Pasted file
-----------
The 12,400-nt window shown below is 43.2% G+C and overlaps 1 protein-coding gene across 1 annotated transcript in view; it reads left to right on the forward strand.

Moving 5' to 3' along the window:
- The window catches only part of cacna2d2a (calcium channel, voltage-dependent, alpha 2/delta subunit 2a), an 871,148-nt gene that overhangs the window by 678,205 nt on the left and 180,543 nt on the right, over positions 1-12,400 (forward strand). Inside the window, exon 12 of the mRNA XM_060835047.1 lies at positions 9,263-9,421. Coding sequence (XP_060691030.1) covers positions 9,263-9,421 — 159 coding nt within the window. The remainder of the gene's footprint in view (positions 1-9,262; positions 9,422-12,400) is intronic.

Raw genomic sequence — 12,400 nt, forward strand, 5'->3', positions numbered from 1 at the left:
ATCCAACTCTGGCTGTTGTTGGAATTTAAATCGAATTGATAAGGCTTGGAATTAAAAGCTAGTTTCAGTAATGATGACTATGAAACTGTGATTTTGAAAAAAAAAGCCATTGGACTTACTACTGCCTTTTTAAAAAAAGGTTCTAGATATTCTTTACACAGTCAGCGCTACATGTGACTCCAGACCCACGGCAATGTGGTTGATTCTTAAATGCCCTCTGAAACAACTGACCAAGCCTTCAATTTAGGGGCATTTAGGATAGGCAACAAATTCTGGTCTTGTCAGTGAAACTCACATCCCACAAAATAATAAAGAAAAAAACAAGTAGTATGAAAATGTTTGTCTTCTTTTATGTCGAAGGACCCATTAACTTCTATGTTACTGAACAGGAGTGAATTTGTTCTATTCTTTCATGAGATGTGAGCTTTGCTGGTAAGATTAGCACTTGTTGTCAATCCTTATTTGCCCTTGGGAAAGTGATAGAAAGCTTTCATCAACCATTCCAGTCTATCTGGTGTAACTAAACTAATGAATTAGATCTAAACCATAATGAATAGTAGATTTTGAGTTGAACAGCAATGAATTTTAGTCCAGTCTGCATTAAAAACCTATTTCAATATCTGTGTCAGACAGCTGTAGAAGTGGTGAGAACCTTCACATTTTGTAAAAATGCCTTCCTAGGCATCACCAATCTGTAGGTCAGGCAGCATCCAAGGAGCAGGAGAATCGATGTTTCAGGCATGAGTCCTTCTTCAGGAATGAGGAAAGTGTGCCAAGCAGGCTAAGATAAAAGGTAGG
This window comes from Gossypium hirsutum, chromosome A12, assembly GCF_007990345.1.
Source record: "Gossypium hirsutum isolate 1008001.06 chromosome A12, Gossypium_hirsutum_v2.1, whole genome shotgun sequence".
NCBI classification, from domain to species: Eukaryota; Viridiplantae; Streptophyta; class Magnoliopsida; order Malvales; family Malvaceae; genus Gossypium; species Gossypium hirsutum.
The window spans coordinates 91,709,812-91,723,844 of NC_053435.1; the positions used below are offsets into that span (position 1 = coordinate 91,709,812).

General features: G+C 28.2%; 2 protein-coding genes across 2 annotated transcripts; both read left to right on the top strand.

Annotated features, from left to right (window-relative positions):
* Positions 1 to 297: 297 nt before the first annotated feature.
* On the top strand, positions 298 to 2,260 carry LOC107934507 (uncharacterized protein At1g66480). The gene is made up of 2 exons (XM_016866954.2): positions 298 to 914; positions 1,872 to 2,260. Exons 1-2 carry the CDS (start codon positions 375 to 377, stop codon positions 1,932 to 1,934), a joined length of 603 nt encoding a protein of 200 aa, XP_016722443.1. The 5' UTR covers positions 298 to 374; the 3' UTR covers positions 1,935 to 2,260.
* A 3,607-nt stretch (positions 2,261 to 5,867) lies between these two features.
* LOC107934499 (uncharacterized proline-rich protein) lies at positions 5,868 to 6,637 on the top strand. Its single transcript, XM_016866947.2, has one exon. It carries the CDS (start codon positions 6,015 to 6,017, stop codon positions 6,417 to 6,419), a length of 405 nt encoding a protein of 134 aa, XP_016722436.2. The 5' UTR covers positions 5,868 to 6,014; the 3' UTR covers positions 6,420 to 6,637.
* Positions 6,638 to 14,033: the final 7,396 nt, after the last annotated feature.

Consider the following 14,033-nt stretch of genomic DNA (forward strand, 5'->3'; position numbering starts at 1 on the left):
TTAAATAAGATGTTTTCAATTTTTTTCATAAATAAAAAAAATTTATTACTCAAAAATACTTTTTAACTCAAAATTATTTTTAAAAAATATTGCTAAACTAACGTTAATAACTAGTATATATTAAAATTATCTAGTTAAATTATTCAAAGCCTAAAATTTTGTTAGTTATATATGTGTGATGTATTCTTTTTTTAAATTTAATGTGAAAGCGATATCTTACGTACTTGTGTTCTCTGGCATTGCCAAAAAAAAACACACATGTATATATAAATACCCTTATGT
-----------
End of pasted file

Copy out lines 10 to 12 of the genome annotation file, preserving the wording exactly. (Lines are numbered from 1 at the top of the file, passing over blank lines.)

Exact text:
General features: G+C 28.2%; 2 protein-coding genes across 2 annotated transcripts; both read left to right on the top strand.

Annotated features, from left to right (window-relative positions):
* Positions 1 to 297: 297 nt before the first annotated feature.